The Talented Miss Highsmith: The Secret Life and Serious Art of Patricia Highsmith
©2009 Joan Schenkar
An Ordinary Day
On 16 November, 1973, a damp, coldish, breaking day in the tiny French village of Moncourt, France, Patricia Highsmith, a fifty-two year old American writer living an apparently quiet life beside a branch of the Loing Canal, lit up another Gauloise jaune, tightened her grip on her favorite Parker fountain pen, hunched her shoulders over her roll-top desk -- her oddly-jointed arms and enormous hands were long enough to reach the back of the roll while she was still seated –- and jotted down in her writer's notebook a short list of helpful activites "which small children" might do "around the house."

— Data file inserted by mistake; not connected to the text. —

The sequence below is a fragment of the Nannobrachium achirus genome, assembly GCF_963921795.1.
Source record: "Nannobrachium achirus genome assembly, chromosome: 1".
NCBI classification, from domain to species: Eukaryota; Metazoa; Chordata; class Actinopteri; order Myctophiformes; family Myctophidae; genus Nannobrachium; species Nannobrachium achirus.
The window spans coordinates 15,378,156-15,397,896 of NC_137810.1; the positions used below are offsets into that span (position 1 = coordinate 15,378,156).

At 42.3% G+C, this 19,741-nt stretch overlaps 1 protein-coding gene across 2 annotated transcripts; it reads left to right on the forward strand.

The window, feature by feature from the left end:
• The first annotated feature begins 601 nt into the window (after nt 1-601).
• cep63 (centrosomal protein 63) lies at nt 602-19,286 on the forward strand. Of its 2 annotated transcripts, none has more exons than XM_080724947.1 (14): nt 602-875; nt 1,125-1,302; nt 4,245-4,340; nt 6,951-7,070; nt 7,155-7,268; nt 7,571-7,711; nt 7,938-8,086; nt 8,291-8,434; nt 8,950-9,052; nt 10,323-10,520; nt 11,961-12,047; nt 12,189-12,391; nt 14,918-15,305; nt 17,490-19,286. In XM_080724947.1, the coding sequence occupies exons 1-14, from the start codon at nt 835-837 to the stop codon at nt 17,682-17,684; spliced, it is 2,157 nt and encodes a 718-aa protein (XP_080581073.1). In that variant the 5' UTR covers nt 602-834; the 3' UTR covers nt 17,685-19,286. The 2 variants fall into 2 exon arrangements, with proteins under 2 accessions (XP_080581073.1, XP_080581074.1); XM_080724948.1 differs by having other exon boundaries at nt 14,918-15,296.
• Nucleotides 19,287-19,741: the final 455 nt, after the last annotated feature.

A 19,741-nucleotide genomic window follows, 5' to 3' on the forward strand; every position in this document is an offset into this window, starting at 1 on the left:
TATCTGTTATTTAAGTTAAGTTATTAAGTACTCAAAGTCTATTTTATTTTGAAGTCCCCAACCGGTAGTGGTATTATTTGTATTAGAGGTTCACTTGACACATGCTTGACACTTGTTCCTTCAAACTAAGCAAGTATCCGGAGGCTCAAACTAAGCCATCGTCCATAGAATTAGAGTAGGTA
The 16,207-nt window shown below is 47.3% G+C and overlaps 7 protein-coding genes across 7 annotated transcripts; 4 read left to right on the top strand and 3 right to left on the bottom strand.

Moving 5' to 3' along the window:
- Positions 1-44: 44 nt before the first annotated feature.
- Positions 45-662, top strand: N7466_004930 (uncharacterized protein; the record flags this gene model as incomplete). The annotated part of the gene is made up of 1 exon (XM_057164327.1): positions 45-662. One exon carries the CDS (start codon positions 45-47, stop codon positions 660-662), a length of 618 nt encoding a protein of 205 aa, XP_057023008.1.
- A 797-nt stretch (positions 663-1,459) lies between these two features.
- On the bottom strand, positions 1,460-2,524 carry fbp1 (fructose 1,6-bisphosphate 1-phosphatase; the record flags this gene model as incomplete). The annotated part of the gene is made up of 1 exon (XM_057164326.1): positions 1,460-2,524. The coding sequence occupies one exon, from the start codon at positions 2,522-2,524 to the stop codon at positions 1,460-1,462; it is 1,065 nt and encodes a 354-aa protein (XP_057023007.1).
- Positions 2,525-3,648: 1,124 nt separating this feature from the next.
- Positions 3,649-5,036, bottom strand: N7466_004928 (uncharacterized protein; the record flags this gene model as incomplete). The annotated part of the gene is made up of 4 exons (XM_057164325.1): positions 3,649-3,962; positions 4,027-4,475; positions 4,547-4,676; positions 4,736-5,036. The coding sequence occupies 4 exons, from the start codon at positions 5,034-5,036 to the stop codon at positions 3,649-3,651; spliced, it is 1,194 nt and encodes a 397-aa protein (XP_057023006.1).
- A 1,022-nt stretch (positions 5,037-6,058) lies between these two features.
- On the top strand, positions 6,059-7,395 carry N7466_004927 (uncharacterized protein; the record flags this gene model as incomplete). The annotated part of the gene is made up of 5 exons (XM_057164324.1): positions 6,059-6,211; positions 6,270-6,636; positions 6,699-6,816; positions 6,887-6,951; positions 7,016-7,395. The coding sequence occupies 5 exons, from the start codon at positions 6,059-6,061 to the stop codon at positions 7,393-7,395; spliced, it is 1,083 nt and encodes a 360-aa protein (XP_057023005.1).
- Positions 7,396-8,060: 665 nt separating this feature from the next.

It's a casual little list, the kind of list Pat liked to make when she was emptying out the back pockets of her mind, and it has the tossed-off quality of an afterthought. But as any careful reader of Highsmith knows, the time to pay special attention to her is when she seems to be lounging, negligent, or (God forbid) mildly relaxed. There is a beast crouched in every "unconcerned" corner of her writing mind and, sure enough, it springs out at us in her list's discomfiting title. "Little Crimes for Little Tots," she called it. And then for good measure she added a subtitle: "Things Around the House Which Small Children Can do..."